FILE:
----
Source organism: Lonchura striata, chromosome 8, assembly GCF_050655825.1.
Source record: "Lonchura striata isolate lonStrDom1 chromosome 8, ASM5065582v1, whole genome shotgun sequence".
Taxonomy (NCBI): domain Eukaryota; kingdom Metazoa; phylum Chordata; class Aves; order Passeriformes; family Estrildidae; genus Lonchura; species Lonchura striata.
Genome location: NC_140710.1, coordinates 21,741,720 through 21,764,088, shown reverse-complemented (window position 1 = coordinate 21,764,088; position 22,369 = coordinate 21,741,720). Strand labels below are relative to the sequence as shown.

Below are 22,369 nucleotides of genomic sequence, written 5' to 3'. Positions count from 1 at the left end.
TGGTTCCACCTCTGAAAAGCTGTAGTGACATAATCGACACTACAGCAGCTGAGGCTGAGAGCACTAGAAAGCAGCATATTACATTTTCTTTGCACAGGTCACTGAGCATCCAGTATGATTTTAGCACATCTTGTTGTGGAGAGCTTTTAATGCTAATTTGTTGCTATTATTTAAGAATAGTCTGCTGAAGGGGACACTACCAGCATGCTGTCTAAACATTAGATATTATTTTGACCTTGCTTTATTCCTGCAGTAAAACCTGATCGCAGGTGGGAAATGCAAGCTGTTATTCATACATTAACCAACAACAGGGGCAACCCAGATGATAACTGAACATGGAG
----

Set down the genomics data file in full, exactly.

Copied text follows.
Source organism: Lonchura striata, chromosome 8, assembly GCF_050655825.1.
Source record: "Lonchura striata isolate lonStrDom1 chromosome 8, ASM5065582v1, whole genome shotgun sequence".
Taxonomy (NCBI): domain Eukaryota; kingdom Metazoa; phylum Chordata; class Aves; order Passeriformes; family Estrildidae; genus Lonchura; species Lonchura striata.
Genome location: NC_140710.1, coordinates 21,741,720 through 21,764,088, shown reverse-complemented (window position 1 = coordinate 21,764,088; position 22,369 = coordinate 21,741,720). Strand labels below are relative to the sequence as shown.

Below are 22,369 nucleotides of genomic sequence, written 5' to 3'. Positions count from 1 at the left end.
TGGTTCCACCTCTGAAAAGCTGTAGTGACATAATCGACACTACAGCAGCTGAGGCTGAGAGCACTAGAAAGCAGCATATTACATTTTCTTTGCACAGGTCACTGAGCATCCAGTATGATTTTAGCACATCTTGTTGTGGAGAGCTTTTAATGCTAATTTGTTGCTATTATTTAAGAATAGTCTGCTGAAGGGGACACTACCAGCATGCTGTCTAAACATTAGATATTATTTTGACCTTGCTTTATTCCTGCAGTAAAACCTGATCGCAGGTGGGAAATGCAAGCTGTTATTCATACATTAACCAACAACAGGGGCAACCCAGATGATAACTGAACATGGAG